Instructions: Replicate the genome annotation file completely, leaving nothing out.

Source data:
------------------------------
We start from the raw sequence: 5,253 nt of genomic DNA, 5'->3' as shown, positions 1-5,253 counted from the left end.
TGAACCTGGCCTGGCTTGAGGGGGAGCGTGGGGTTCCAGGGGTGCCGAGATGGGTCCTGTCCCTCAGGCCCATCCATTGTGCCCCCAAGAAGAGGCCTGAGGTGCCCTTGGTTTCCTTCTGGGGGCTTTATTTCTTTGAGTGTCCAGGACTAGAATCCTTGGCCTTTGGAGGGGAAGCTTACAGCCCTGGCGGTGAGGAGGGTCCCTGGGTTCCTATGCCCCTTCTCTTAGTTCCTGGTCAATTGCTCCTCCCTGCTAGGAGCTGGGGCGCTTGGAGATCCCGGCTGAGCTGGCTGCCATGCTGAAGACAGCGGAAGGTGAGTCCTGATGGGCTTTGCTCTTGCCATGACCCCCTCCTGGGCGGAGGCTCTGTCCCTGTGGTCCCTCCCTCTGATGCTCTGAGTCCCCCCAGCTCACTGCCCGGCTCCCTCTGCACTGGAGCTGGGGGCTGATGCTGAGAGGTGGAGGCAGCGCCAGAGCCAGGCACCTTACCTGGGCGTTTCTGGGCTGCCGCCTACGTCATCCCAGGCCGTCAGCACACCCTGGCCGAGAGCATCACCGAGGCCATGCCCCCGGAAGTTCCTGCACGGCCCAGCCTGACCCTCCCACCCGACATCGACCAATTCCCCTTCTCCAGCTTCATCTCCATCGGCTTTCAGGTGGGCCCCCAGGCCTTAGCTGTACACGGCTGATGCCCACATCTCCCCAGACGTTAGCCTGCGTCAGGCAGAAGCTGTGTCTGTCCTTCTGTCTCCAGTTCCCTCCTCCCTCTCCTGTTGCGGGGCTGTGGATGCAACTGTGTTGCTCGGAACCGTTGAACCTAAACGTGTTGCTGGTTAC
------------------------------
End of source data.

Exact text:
We start from the raw sequence: 5,253 nt of genomic DNA, 5'->3' as shown, positions 1-5,253 counted from the left end.
TGAACCTGGCCTGGCTTGAGGGGGAGCGTGGGGTTCCAGGGGTGCCGAGATGGGTCCTGTCCCTCAGGCCCATCCATTGTGCCCCCAAGAAGAGGCCTGAGGTGCCCTTGGTTTCCTTCTGGGGGCTTTATTTCTTTGAGTGTCCAGGACTAGAATCCTTGGCCTTTGGAGGGGAAGCTTACAGCCCTGGCGGTGAGGAGGGTCCCTGGGTTCCTATGCCCCTTCTCTTAGTTCCTGGTCAATTGCTCCTCCCTGCTAGGAGCTGGGGCGCTTGGAGATCCCGGCTGAGCTGGCTGCCATGCTGAAGACAGCGGAAGGTGAGTCCTGATGGGCTTTGCTCTTGCCATGACCCCCTCCTGGGCGGAGGCTCTGTCCCTGTGGTCCCTCCCTCTGATGCTCTGAGTCCCCCCAGCTCACTGCCCGGCTCCCTCTGCACTGGAGCTGGGGGCTGATGCTGAGAGGTGGAGGCAGCGCCAGAGCCAGGCACCTTACCTGGGCGTTTCTGGGCTGCCGCCTACGTCATCCCAGGCCGTCAGCACACCCTGGCCGAGAGCATCACCGAGGCCATGCCCCCGGAAGTTCCTGCACGGCCCAGCCTGACCCTCCCACCCGACATCGACCAATTCCCCTTCTCCAGCTTCATCTCCATCGGCTTTCAGGTGGGCCCCCAGGCCTTAGCTGTACACGGCTGATGCCCACATCTCCCCAGACGTTAGCCTGCGTCAGGCAGAAGCTGTGTCTGTCCTTCTGTCTCCAGTTCCCTCCTCCCTCTCCTGTTGCGGGGCTGTGGATGCAACTGTGTTGCTCGGAACCGTTGAACCTAAACGTGTTGCTGGTTAC